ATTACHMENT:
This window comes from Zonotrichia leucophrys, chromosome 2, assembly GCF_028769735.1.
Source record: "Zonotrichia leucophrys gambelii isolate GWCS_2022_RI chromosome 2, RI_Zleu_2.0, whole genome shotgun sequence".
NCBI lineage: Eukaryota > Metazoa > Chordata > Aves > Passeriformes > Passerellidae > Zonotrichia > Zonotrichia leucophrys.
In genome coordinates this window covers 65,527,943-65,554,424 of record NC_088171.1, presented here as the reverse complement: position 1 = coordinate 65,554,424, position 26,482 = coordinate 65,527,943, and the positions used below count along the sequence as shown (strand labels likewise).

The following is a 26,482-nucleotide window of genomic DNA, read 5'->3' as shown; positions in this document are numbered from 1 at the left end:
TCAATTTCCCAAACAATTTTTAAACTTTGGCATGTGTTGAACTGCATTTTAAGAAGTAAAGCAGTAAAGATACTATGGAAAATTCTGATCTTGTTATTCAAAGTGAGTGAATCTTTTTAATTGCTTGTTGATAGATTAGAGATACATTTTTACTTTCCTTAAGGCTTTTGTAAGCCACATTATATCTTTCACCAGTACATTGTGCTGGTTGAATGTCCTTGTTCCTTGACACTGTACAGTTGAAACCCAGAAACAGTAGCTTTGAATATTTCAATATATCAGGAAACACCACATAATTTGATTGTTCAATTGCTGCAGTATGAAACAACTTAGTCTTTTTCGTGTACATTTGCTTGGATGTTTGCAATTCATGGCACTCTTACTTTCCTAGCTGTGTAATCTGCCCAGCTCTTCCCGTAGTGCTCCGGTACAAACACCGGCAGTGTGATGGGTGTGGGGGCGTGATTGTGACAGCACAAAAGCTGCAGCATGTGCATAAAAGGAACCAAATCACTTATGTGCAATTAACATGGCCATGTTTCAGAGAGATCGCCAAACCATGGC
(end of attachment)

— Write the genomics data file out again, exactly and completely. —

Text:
This window comes from Zonotrichia leucophrys, chromosome 2, assembly GCF_028769735.1.
Source record: "Zonotrichia leucophrys gambelii isolate GWCS_2022_RI chromosome 2, RI_Zleu_2.0, whole genome shotgun sequence".
NCBI lineage: Eukaryota > Metazoa > Chordata > Aves > Passeriformes > Passerellidae > Zonotrichia > Zonotrichia leucophrys.
In genome coordinates this window covers 65,527,943-65,554,424 of record NC_088171.1, presented here as the reverse complement: position 1 = coordinate 65,554,424, position 26,482 = coordinate 65,527,943, and the positions used below count along the sequence as shown (strand labels likewise).

The following is a 26,482-nucleotide window of genomic DNA, read 5'->3' as shown; positions in this document are numbered from 1 at the left end:
TCAATTTCCCAAACAATTTTTAAACTTTGGCATGTGTTGAACTGCATTTTAAGAAGTAAAGCAGTAAAGATACTATGGAAAATTCTGATCTTGTTATTCAAAGTGAGTGAATCTTTTTAATTGCTTGTTGATAGATTAGAGATACATTTTTACTTTCCTTAAGGCTTTTGTAAGCCACATTATATCTTTCACCAGTACATTGTGCTGGTTGAATGTCCTTGTTCCTTGACACTGTACAGTTGAAACCCAGAAACAGTAGCTTTGAATATTTCAATATATCAGGAAACACCACATAATTTGATTGTTCAATTGCTGCAGTATGAAACAACTTAGTCTTTTTCGTGTACATTTGCTTGGATGTTTGCAATTCATGGCACTCTTACTTTCCTAGCTGTGTAATCTGCCCAGCTCTTCCCGTAGTGCTCCGGTACAAACACCGGCAGTGTGATGGGTGTGGGGGCGTGATTGTGACAGCACAAAAGCTGCAGCATGTGCATAAAAGGAACCAAATCACTTATGTGCAATTAACATGGCCATGTTTCAGAGAGATCGCCAAACCATGGC